## College Physics (4th Edition)

(a) $E = \frac{q}{\epsilon_0~4\pi~r^2}$ (b) $E = 0$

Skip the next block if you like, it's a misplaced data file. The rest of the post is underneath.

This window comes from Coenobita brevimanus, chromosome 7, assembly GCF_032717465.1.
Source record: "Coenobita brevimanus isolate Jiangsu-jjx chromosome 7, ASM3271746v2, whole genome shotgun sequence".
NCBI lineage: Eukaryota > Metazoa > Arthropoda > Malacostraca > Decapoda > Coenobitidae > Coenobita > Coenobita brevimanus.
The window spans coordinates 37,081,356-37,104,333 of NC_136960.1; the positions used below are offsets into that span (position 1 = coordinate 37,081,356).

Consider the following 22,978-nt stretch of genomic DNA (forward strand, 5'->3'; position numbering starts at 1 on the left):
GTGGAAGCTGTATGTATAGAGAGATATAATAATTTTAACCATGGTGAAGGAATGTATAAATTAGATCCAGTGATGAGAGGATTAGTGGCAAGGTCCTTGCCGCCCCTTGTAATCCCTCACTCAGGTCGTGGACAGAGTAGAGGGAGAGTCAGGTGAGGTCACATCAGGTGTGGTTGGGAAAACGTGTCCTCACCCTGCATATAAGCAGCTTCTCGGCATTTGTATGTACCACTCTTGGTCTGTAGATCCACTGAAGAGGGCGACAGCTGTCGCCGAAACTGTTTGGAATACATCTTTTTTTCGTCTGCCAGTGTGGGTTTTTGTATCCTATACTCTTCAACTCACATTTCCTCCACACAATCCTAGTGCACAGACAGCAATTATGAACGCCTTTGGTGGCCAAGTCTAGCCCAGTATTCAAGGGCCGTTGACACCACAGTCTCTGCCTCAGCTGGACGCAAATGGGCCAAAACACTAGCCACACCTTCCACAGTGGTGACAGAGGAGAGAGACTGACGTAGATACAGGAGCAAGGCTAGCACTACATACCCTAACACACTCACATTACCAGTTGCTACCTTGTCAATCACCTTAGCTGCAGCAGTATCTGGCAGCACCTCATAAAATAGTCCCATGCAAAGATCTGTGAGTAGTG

(a) We can imagine a spherical shell with radius $r$ outside the spherically symmetrical charge distribution where this charge distribution has a total charge of $q$. We can use Gauss' law to find an expression for the electric field at the location of the spherical shell: $\Phi = E \cdot A = \frac{q}{\epsilon_0}$ $E~(4\pi~r^2) = \frac{q}{\epsilon_0}$ $E = \frac{q}{\epsilon_0~4\pi~r^2}$ Note that this is the same expression for the electric field if all the charge $q$ were concentrated into a point charge $q$. (b) We can imagine a spherical shell with radius $r$ inside the spherically symmetrical charge distribution where this charge distribution has a total charge of $q = 0$ inside the radius $r$. We can find use Gauss' law to find an expression for the electric field at the location of the spherical shell: $\Phi = E \cdot A = \frac{q}{\epsilon_0}$ $E~(4\pi~r^2) = \frac{q}{\epsilon_0}$ $E = \frac{q}{\epsilon_0~4\pi~r^2}$ $E = \frac{0}{\epsilon_0~4\pi~r^2}$ $E = 0$